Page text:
United Says Demand For Travel Is ‘Essentially Zero’ And Signals Layoffs

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Air passenger traffic has virtually vanished, prompting airlines to slash their schedules. But cargo still needs to move by air.

So the Federal Aviation Administration says airlines may remove the seats from passenger aircraft and turn them into freighters.

The regulator laid out how the carriers could use “seat tracks to tie cargo down,” stow smaller pieces in overhead bins, and possibly strap containers behind bulkheads.

Airlines would need to properly balance the weight on the aircraft and develop fire prevention plans, because passenger compartments don’t have the specialized smoke detection systems used on freighters. One workaround: Stationing a single crew member to monitor for potential fires.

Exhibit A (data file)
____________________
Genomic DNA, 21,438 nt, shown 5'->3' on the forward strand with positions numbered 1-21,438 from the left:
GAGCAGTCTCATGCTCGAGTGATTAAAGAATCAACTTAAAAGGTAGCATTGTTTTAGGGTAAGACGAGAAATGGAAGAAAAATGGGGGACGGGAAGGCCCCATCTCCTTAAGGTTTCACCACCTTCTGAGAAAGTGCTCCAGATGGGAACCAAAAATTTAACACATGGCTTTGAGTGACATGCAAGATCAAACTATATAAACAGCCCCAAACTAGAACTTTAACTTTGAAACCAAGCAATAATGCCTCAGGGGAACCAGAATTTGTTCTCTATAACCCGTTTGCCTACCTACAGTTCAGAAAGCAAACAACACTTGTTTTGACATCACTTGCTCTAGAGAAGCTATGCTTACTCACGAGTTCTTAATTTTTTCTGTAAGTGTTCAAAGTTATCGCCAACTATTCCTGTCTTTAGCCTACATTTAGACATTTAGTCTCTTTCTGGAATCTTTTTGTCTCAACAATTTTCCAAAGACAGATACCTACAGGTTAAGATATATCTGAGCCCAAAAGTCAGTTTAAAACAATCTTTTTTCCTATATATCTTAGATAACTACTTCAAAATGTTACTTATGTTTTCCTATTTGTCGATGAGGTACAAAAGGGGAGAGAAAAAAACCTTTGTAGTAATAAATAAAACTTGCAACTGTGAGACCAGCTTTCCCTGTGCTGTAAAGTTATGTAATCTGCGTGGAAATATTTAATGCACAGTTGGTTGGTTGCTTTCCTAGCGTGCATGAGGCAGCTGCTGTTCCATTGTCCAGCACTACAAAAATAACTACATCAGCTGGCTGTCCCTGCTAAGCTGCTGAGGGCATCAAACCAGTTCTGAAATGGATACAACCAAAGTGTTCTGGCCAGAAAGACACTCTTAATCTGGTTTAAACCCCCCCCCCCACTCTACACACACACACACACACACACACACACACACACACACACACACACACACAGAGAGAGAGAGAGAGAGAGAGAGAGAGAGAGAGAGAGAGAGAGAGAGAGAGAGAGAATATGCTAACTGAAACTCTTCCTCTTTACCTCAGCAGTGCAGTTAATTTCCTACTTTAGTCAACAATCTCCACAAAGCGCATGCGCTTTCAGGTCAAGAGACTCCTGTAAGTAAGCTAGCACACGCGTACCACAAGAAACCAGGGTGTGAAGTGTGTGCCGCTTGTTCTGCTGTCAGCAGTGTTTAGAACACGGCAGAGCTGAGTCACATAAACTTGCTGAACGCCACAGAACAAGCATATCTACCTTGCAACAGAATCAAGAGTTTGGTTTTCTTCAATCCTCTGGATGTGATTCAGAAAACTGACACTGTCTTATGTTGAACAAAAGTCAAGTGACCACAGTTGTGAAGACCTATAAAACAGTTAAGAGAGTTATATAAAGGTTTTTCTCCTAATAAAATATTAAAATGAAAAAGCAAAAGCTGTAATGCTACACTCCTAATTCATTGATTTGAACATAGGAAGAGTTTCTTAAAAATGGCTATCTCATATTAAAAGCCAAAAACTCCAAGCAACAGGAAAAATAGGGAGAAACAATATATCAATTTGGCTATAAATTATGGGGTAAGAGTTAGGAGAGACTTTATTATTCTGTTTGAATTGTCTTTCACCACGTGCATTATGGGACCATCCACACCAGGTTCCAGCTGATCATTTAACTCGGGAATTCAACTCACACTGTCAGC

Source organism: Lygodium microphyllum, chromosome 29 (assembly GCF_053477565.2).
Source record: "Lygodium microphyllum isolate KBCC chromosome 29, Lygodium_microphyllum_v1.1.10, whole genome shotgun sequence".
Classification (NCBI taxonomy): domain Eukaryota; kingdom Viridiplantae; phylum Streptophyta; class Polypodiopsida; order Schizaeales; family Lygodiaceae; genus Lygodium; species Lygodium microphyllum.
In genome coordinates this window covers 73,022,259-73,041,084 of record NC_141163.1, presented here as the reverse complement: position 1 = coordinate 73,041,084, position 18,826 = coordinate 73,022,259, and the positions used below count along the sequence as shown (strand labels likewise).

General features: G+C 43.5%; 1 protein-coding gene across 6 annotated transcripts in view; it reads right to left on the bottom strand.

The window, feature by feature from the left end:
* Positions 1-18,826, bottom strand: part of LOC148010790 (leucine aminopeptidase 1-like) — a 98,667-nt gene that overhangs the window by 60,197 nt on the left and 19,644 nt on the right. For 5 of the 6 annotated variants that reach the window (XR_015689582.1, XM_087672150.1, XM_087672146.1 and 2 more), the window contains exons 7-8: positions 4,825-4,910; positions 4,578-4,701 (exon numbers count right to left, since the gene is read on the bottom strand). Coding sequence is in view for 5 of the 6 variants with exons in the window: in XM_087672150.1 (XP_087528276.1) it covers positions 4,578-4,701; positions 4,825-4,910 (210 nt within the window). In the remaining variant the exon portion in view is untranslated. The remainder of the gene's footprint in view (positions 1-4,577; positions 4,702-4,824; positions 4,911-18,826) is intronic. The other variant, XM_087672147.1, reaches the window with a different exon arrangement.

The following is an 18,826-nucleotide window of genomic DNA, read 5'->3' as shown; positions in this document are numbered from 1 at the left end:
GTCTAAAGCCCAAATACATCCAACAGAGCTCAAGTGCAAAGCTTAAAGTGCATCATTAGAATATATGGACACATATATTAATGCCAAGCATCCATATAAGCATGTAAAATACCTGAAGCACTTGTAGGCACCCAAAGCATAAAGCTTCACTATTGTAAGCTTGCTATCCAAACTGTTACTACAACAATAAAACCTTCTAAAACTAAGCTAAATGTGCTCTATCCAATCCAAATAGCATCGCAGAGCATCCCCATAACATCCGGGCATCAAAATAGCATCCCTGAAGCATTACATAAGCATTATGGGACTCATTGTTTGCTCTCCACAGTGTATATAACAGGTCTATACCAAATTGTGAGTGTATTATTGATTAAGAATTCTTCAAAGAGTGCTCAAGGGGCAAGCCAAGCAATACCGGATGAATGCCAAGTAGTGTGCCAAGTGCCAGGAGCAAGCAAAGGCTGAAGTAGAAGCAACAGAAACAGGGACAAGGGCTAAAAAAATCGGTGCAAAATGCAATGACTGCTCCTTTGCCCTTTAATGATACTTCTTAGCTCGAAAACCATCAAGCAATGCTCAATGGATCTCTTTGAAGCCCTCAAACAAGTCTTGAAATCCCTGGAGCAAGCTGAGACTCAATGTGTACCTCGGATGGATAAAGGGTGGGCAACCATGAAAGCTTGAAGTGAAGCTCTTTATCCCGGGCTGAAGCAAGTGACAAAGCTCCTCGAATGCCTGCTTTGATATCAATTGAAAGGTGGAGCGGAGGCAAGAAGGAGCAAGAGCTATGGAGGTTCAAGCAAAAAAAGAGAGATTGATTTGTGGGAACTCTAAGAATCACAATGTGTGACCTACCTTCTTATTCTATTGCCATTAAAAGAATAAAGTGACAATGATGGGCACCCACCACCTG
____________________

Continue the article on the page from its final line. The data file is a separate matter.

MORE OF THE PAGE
The agency called it “an extraordinary situation … for an entire passenger cabin to be loaded with cargo.”

Passenger aircraft bellies are already an essential link in the supply chain. But that capacity has dwindled as airlines slash their usual schedules. Repurposing the passenger aircraft fleet is another way to expand capacity for critical medical supplies. And rising air cargo prices offer struggling airlines a lifeline.

Some U.S. carriers are already hauling cargo in their bellies with the passenger compartment empty. In mid-March, American Airlines flew its first cargo-only flight since 1984. United added cargo-only routes this week, Southwest is offering its aircraft for cargo charters, and Delta is also operating cargo-only planes.



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